Sasquan, the 73rd World Science Fiction Convention, was definitely a Book View Café Event. Nineteen of us – more than a third of the co-op – showed up.
BVC’s own Vonda N. McIntyre was a guest of honor, which gave us an excuse to hold our first publisher’s party. The cake was every bit as good as reported and I understand that the party only generated two or three noise complaints, despite over-filling the hotel room.
I got the chance to talk to every BVC member who was there, several of whom I’d never met in person before. That was a real pleasure. (It helped that five of us shared a house during the con.)
But interviewing Vonda as part of the convention program was the high point of my Sasquan.
We began the interview by showing the trailer for The Moon and the Sun, the forthcoming movie made from Vonda’s novel of the same name. This was the first showing anywhere of the trailer, so it was a treat for the con attendees.
That led to a discussion of filmmaking – including Vonda’s delightful time watching them film at Versailles – and how movies differ from novels.
I also asked her why she chose to write science fiction. Like many authors in the field, she grew up reading it. But she also said she wrote it – and this is a vague paraphrase because I was busy asking questions and not taking notes on the answers – because she could have women characters do things without explaining how they had the opportunity to do them.
The interview was videotaped, so I hope it will soon be available for others to see.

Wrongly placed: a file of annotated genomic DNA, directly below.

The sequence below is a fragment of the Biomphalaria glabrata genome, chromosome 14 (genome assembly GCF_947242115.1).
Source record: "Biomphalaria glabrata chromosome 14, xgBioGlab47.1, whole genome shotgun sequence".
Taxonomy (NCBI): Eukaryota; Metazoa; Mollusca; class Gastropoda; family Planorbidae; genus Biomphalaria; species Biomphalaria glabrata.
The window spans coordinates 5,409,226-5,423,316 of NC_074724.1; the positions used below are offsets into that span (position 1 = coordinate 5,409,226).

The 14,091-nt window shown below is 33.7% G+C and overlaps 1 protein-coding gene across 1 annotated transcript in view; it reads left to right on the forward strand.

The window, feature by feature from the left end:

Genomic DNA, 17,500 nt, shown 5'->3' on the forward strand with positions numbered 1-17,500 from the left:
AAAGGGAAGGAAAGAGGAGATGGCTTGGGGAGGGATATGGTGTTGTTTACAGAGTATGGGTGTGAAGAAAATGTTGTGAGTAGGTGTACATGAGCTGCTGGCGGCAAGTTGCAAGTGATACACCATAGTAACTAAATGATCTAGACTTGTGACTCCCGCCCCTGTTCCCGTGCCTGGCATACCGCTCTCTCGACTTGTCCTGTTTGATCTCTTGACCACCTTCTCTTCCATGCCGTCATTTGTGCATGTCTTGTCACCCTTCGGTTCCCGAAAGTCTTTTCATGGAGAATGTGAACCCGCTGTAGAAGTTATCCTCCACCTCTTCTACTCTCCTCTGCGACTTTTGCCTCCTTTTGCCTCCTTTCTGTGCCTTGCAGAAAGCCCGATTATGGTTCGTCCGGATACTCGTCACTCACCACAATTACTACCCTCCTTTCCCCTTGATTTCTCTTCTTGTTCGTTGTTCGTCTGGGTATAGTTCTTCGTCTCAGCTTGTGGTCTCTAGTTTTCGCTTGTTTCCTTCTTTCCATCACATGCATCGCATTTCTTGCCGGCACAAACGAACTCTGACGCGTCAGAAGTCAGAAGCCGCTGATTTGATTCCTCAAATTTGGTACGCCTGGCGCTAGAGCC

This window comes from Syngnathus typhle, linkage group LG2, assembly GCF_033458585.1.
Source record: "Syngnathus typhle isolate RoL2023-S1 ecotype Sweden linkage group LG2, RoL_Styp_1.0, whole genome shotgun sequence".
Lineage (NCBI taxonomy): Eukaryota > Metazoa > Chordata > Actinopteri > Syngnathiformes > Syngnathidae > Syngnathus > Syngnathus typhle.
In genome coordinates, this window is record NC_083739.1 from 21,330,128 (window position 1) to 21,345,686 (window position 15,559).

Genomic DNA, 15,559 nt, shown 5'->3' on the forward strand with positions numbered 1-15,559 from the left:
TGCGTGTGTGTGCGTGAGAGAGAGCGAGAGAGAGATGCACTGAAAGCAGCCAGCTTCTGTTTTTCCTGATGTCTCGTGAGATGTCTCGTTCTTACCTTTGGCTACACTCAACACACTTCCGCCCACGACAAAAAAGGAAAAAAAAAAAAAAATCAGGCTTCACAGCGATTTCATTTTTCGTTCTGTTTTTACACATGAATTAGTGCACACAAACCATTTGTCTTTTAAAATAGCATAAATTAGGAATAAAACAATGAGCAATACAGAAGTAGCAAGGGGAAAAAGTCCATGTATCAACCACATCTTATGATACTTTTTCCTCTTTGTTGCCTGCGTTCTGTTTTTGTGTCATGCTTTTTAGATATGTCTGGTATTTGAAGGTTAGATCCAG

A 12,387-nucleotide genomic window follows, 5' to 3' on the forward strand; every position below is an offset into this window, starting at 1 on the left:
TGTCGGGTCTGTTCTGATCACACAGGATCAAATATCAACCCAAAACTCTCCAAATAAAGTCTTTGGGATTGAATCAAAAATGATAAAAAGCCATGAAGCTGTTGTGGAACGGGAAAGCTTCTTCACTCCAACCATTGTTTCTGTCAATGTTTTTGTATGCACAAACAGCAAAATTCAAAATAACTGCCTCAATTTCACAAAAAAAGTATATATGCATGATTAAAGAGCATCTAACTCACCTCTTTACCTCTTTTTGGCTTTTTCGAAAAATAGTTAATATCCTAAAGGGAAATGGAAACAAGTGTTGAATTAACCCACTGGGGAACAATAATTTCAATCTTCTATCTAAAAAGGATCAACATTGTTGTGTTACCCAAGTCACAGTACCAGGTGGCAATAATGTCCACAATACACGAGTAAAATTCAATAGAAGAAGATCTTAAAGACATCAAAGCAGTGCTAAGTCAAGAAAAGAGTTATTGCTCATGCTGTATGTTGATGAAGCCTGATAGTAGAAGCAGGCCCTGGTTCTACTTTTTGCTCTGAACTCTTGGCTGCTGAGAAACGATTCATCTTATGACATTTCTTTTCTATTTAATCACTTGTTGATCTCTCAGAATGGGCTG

Vonda and I did a panel on Book View Café along with Brenda Clough, Jeff Carver, and Pati Nagle. We also had a BVC Kaffee Klatche – Madeleine Robins and Chaz Brenchley were on that one along with the folks from the panel.
And Vonda read her BVC original story, “Little Sisters.” I enjoyed watching the audience reaction to that story.
The Hugo Awards got quite a bit of publicity this year because of the hijacking of the nominations. The award outcomes indicate that the science fiction community has rejected the rhetoric of hate and is taking a strong stand in favor of inclusion.
I’m glad the best novel award went to Cixin Liu, a Chinese author whose book, The Three-Body Problem, was translated by U.S. author Ken Liu. It is good to put the world in WorldCon!
The convention wasn’t all smooth sailing. The serious wildfires burning in the northwest caused very bad air pollution from particulate matter – aka smoke – in Spokane. The convention center sprawled all over the place, which was good for getting your exercise but bad for getting to panels in a timely fashion. And the numbering system for rooms made no sense whatsoever. Even by the last day of the convention people were still getting lost.
But on the whole, it was a successful gathering of the science fiction tribe. The BVC contingent had a great time.